BY TRONE DOWD
Community activists, reporters and civic leaders gathered in the York College Faculty Dining Room to answer a question that may be a bit controversial to those in minority communities: Do Black lives matter to Black people? It was a topic that was well explored by the star studded panel and discussed with the more than 100 members of the audience consisting of activists, church leaders, community members and students from throughout the five boroughs.
The event was hosted by radio show host and Distinguished York College professor Dr. Ron Daniels. The event itself was organized by York faculty, Interim Dean of Student Development Dr. Vincent Banrey alongside Dr. Jean Phelps and Dr. Anthony Daniels after the shocking killing of 18-year-old York student Peyton Manwaring in Rosedale last November. Manwaring’s death caused ripples in the school environment according to Banrey, and organized the event to bring attention to an issues plaguing black communities nationwide.
“We have a dual problem,” Daniels said. “Police harassment and misconduct and killings which we lament and organize against. But also, internal to our community is violence and murders that are taking place. We’ve come together tonight to identify the source of the crisis [..], but not just to lament the crisis but to discuss what we can do about it, what should be done about it, what we can collectively do in terms of the crescendo of voices that will make change.”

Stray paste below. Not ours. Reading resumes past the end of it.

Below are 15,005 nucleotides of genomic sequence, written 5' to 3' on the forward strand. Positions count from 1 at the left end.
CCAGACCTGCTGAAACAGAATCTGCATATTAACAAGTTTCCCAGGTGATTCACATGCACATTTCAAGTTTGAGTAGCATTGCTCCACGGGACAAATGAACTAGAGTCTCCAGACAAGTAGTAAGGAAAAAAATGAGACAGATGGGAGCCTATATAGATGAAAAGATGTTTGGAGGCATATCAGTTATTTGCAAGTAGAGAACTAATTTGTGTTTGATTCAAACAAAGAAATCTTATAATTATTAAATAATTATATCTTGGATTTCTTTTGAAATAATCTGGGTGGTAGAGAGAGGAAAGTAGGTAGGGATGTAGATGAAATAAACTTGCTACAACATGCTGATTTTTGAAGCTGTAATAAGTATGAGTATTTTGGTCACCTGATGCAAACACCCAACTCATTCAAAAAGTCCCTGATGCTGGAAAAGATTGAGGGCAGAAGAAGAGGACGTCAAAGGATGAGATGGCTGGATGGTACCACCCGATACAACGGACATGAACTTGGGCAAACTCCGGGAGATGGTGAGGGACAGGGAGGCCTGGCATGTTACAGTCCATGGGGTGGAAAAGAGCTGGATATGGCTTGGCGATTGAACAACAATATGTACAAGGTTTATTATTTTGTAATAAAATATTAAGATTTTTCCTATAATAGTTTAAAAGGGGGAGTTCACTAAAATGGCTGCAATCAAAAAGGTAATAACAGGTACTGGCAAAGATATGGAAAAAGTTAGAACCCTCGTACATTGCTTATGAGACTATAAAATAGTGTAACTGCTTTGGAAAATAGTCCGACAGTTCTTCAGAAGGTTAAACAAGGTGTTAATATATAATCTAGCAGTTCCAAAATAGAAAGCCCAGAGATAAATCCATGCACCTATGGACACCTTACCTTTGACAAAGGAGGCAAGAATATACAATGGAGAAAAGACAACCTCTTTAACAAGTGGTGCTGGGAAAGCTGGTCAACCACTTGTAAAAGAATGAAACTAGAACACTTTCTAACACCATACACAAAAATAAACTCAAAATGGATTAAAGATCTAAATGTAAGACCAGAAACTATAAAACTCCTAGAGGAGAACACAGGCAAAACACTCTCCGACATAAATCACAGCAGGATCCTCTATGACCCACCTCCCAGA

Manwaring’s surviving family was in attendance for the discussion as well as the Man-Up Mentoring that works with young black men to equip them with the resources to lead inspiring lives. Also prominently in attendance was the organization Mothers In Charge. Dorothy Johnson, who’s son was shot seven times over a parking space in Philadelphia 15 years ago, founded the group to help grieving mothers who suffered the same fate. Johnson was the keynote speaker before the start of the panel discussion.
“We are now a national organization with 10 chapters across the country” Johnson said. “But I always say Mothers In Charge is a group that we really want to be out of business. We don’t want to continue to have mothers come to us because they had to bury their children. But yet still, we exist and unfortunately, we are growing. Because more and more mothers and fathers are having the horrible tragedy of laying their son or daughter to rest.”
Johnson shared a number of shocking statistics with the audience. Among them was that homicide is leading cause of death among African- American men between the ages of 14 and 34.
“It’s not some incurable disease, it’s homicide,” she reiterated. “Every year 16,000 murders across this country happen. 11,000 of them are African-American males.”
Johnson said that what breaks her heart the most is that there is little to no outrage over these numbers compared to the outrage directed towards other issues affecting the black community.
“There should be outrage every time Joey, Johnny, Khalik or any of the names that we hear in the news loses his life,” Johnson said. “There should be the same kind of outrage that there is when the police officer kills one of ours.”